A Well Designed Pocket Bowie That May Be Civivi’s Next Classic EDC.
Some folder designs seem built around a rather desperate premise: the company needs something new. Others, like this build from Civivi, strike me as instant classics–designs that will likely define a long line of successors. There’s nothing half-baked or desperate about Civivi’s Sinisys.
The Sinisys is a sleek EDC folder with a bit of meat on its bones. While many of the company’s EDC designs feel subtle and intentionally understated, the Sinisys is a large enough and robust enough for serious work without losing that style that would make this the ideal knife for a formal occasion.
|Overall Height(Include Clip):
|Black Stonewashed or stonewashed
|Handle Material, Presentation Side:
|Coarse G10 or Burlap Micarta
|Handle Material, Lock Side:
|Elegant design without any of the fragility
|Solid frame-lock design
|Thin, wide blade ideal for slicing
|Limited handle material options
Blade shape is everything
The Sinisys has a clip point design. Though this is a folder, the false edge on the back of the clip point is reminiscent of some Bowie designs. Smaller, of course, but still somewhat Bowie like.
But the clip point of almost every Bowie drops below the straight line of the spine—a line that runs perpendicular to the hilt or crossguard. The Sinisys, though, has a subtle nod to the harpoon shape as the clip rises slightly along a convex spine. The clip, too, is convex.
No matter how you choose to label it, the blade’s point is precise and narrow. And the Sinisys has a wide section of flat grind before the edge that makes this a solid slicer. At just under four inches, the blade has a substantial feel.
On the other side of the blade—the cutting edge, there’s a wide choil. This could be used as a finger choil to get a really solid grip for delicate work, but be careful. The cutting edge runs into the end of that choil and will require a bit of caution.
But there’s something else about the blade design that speaks to me. The blade is thin—just .12”. At this length, and more than an inch of width, the blade could be heavy if it were thicker. It isn’t heavy and the weight of the stainless steel lock side of the handle provides an excellent counterbalance to the blade.
This weight ratio helps the blade snap open crisply, and the handle takes the hit without jerking as the blade’s momentum stops.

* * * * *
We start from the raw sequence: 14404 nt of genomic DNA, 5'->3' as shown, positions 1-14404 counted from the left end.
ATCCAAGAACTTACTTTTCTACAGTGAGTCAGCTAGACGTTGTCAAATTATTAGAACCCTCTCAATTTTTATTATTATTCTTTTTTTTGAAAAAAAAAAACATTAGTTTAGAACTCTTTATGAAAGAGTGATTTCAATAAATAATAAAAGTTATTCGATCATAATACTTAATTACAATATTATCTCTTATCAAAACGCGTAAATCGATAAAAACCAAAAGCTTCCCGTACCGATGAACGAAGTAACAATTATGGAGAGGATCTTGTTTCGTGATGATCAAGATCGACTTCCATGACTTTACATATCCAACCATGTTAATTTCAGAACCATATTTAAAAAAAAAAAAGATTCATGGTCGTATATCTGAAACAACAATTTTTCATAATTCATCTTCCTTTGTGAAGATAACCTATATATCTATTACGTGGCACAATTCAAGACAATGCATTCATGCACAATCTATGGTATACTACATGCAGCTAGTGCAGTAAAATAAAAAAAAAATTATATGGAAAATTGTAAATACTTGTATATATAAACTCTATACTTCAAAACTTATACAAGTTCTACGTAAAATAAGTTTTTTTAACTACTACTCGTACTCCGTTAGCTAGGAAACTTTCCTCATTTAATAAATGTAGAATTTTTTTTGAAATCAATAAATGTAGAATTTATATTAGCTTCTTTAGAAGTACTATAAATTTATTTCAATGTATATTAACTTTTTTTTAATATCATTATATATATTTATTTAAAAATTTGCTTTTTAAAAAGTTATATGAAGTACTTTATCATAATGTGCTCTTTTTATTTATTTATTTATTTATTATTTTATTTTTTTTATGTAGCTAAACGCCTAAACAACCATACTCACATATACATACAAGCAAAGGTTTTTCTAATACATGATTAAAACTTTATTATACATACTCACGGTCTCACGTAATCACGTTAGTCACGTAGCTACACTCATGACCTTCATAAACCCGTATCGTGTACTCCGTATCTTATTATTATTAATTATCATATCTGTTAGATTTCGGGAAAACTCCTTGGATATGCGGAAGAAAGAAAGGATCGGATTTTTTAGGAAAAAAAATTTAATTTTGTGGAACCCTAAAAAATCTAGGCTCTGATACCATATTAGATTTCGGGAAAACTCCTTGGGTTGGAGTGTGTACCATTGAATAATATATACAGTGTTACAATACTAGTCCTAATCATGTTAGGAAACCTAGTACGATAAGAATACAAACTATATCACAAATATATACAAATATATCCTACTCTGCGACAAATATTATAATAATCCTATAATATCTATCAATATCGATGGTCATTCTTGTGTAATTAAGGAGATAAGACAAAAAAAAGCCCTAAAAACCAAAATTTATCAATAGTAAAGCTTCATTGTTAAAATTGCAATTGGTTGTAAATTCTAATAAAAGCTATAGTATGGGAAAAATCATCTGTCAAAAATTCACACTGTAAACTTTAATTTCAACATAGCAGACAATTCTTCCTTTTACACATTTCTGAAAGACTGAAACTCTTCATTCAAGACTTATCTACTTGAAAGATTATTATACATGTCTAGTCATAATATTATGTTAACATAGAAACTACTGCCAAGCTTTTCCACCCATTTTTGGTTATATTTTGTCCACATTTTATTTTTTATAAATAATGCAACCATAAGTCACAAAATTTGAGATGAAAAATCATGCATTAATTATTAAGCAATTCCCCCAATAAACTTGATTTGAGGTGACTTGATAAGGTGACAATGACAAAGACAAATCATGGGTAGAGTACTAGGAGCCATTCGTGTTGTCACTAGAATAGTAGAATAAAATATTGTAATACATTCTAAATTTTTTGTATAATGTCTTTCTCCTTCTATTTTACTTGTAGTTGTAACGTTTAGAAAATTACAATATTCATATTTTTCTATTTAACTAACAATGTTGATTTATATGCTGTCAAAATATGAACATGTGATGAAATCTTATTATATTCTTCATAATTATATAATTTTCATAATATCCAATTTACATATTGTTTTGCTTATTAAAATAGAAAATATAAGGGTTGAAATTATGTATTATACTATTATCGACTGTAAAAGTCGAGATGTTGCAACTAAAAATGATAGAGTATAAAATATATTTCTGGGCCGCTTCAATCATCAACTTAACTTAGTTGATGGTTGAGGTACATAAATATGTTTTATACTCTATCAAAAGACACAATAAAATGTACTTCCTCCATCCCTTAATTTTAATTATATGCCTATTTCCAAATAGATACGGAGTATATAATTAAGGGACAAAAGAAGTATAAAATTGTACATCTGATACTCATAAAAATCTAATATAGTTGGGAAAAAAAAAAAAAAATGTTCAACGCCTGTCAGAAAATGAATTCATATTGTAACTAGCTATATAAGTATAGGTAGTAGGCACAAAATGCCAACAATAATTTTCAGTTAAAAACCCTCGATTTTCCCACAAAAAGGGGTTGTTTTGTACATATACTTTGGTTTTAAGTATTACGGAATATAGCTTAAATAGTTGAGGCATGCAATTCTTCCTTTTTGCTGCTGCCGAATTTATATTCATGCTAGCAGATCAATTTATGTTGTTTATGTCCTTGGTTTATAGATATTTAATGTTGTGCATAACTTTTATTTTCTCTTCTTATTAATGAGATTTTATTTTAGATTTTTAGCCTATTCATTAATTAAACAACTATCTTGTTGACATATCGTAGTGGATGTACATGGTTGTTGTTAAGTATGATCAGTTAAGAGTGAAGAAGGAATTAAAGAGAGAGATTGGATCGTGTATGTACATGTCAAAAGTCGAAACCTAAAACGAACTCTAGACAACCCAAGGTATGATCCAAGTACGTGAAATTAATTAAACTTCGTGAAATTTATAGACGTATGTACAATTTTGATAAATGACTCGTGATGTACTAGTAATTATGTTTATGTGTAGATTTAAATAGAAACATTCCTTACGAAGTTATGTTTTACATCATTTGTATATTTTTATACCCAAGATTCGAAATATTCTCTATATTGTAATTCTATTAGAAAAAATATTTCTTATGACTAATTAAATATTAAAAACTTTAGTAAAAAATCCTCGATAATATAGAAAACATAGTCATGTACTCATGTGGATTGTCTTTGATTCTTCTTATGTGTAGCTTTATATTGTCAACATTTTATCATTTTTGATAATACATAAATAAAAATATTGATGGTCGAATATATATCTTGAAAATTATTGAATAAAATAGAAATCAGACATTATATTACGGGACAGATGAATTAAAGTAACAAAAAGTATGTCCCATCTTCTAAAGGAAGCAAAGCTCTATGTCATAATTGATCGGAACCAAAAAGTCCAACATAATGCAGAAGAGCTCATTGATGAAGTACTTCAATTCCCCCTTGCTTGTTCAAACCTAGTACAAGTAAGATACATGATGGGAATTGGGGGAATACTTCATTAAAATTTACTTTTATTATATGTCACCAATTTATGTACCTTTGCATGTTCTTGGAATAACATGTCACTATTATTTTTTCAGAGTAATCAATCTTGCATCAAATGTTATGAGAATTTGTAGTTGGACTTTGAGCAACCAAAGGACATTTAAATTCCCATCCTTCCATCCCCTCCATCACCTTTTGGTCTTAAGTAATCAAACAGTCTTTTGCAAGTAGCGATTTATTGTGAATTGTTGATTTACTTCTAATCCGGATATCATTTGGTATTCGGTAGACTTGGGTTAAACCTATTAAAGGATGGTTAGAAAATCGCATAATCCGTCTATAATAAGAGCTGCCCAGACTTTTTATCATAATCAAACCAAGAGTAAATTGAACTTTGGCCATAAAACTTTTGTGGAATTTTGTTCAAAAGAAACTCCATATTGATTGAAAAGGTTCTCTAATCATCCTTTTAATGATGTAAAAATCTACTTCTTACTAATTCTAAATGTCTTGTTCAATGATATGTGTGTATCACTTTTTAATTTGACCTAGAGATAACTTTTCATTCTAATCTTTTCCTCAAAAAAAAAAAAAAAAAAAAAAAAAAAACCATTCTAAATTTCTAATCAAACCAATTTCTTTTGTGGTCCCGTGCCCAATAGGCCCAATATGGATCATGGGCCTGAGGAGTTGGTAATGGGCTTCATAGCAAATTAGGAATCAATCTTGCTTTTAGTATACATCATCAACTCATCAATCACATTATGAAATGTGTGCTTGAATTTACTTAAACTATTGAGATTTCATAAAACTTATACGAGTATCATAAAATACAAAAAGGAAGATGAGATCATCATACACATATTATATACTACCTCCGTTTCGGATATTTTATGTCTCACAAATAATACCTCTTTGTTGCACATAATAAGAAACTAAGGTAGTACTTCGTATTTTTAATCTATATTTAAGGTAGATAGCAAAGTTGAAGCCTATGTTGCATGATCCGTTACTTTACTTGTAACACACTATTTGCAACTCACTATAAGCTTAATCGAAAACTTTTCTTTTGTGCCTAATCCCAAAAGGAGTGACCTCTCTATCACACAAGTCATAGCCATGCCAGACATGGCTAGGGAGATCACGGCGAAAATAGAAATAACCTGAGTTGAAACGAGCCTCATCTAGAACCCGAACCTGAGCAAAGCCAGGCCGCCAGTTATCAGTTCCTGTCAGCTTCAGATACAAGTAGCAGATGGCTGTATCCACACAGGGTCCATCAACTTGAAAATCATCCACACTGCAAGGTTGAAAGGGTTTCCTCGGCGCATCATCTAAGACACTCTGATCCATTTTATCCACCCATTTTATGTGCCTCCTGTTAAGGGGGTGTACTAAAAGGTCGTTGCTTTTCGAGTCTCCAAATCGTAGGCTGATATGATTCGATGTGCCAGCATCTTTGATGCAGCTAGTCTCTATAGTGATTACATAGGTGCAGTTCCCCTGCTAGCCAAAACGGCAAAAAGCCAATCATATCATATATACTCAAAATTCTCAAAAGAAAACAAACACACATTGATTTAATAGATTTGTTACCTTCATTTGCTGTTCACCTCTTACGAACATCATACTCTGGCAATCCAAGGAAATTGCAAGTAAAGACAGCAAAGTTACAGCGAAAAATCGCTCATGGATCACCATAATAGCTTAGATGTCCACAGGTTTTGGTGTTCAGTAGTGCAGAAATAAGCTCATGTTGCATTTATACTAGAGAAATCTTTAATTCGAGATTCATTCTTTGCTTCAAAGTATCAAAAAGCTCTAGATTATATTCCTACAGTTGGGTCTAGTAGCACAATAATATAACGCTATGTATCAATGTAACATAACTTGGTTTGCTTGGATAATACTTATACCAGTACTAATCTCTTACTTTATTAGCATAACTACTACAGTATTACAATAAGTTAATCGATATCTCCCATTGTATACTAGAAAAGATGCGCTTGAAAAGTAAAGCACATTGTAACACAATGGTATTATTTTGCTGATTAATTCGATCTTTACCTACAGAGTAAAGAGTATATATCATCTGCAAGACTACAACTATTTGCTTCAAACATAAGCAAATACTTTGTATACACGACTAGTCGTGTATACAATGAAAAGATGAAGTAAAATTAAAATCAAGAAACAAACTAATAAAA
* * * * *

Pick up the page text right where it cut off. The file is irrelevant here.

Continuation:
This Sinisys has the textured black G10 or burlap micarta on the mark side. The G10 has a fine grid that sticks to a finger or thumb like Velcro. The texture is highly effective without the aggressive tank-tread look some mill into handles or covers.
The pile side of this knife is stainless steel. The frame-lock design is stronger than a liner lock and easier to actuate. If, like me, you have a touch of the OCD, you may find a knife like this takes some time to grow on you. While I gravitate to knives with uniform handle materials, I can respect the benefits of the frame lock and just have to get used to the mixed sensory input from the colder, slicker steel and the rough bite of the G10 or micarta.
The Sinisys’s action
Civivi, for those of you who haven’t gotten on the bandwagon, build to precise tolerances. I’ve yet to see a Civivi knife that wasn’t both tight, precise, and fluid in motion (except for the Elementum fixed blade, which was just precise.)
Inside the handles on the Sinisys are caged ceramic ball bearings. The detent is strong enough to hold the blade closed, yet can be overcome with a modest amount of pressure on the flipper.
The flipper itself is small—the business end has only three small serrations. It is enough, though, and the bearings allow the blade to snap open with a speed I usually expect from an assisted opening knife. When I first picked up the Sinisys, I thought there was a spring inside driving the movement of the blade.
Close it, though, and you will see that there’s no loading of a spring. The Sinisys’s speed comes from kinetic energy as that force from your finger drives the blade across ceramic ball bearings. There’s no friction until the blade slams home against the stop bar.
Carrying the Sinisys
Part of the appeal of this design is the large blade on a thin knife. The Sinisys is less than half an inch thick, and that allows the blade to conceal easily in the pocket. While the design isn’t going to be my first choice for a weekend in the woods, it has dress casual written all over it.
The stainless pocket clip is somewhat skeletal. Pre-drilled holes allow the knife to be carried tip-up in either a left handed or right handed configuration. The tension on the clip is decent—not so tight that it will shred your Dockers, but not loose, either. And the clip placement sinks the knife deep in the pocket (only about a quarter of an inch peeks above the seam).
What’s the Sinisys best for
As someone who reviews knives and guns for a living, I have access to a wide selection. I tend to vary what I carry quite a bit—but I always carry. A knife like this is an excellent do-it-all EDC knife.
The Sinisys wouldn’t be my first choice if I knew I was walking into a dangerous situation. I train with several knife designs that are much more pugilistic. Yet the blade on this knife will make a statement. And the grip on the handle is sufficient for a fighting grip.
Everything else, though, that I would do with a knife in my average work day or at home for the weekend, the crux of EDC, 99% or more of the life of a pocketknife? The Sinisys is perfect.
The MSRP on the G10 version lists for $75.90. The micarta handled version that isn’t dressed in black finish lists at $78.20. If you’re feeling fancy, there’s a carbon fiber and Damascus version, for $117.